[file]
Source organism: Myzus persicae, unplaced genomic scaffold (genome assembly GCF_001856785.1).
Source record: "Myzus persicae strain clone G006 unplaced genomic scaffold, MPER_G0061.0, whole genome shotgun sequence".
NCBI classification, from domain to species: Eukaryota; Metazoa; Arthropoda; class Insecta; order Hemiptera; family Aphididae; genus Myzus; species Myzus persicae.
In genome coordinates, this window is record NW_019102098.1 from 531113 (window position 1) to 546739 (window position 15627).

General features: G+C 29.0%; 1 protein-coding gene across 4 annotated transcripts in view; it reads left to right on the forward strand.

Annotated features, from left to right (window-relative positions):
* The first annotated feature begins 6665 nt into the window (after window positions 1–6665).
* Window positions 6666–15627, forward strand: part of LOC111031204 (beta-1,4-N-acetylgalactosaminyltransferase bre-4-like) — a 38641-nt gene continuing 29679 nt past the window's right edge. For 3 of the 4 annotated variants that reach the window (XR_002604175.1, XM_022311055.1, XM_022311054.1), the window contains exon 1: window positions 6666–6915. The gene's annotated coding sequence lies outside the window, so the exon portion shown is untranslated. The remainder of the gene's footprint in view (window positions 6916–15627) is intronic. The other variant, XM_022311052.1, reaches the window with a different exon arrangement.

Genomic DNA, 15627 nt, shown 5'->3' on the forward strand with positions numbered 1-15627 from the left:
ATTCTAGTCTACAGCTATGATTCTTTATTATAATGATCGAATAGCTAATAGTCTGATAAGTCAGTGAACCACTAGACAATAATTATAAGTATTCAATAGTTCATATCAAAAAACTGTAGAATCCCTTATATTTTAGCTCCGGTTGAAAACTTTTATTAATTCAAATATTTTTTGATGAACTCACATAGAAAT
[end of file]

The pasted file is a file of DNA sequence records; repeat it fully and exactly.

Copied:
Source organism: Myzus persicae, unplaced genomic scaffold (genome assembly GCF_001856785.1).
Source record: "Myzus persicae strain clone G006 unplaced genomic scaffold, MPER_G0061.0, whole genome shotgun sequence".
NCBI classification, from domain to species: Eukaryota; Metazoa; Arthropoda; class Insecta; order Hemiptera; family Aphididae; genus Myzus; species Myzus persicae.
In genome coordinates, this window is record NW_019102098.1 from 531113 (window position 1) to 546739 (window position 15627).

General features: G+C 29.0%; 1 protein-coding gene across 4 annotated transcripts in view; it reads left to right on the forward strand.

Annotated features, from left to right (window-relative positions):
* The first annotated feature begins 6665 nt into the window (after window positions 1–6665).
* Window positions 6666–15627, forward strand: part of LOC111031204 (beta-1,4-N-acetylgalactosaminyltransferase bre-4-like) — a 38641-nt gene continuing 29679 nt past the window's right edge. For 3 of the 4 annotated variants that reach the window (XR_002604175.1, XM_022311055.1, XM_022311054.1), the window contains exon 1: window positions 6666–6915. The gene's annotated coding sequence lies outside the window, so the exon portion shown is untranslated. The remainder of the gene's footprint in view (window positions 6916–15627) is intronic. The other variant, XM_022311052.1, reaches the window with a different exon arrangement.

Genomic DNA, 15627 nt, shown 5'->3' on the forward strand with positions numbered 1-15627 from the left:
ATTCTAGTCTACAGCTATGATTCTTTATTATAATGATCGAATAGCTAATAGTCTGATAAGTCAGTGAACCACTAGACAATAATTATAAGTATTCAATAGTTCATATCAAAAAACTGTAGAATCCCTTATATTTTAGCTCCGGTTGAAAACTTTTATTAATTCAAATATTTTTTGATGAACTCACATAGAAAT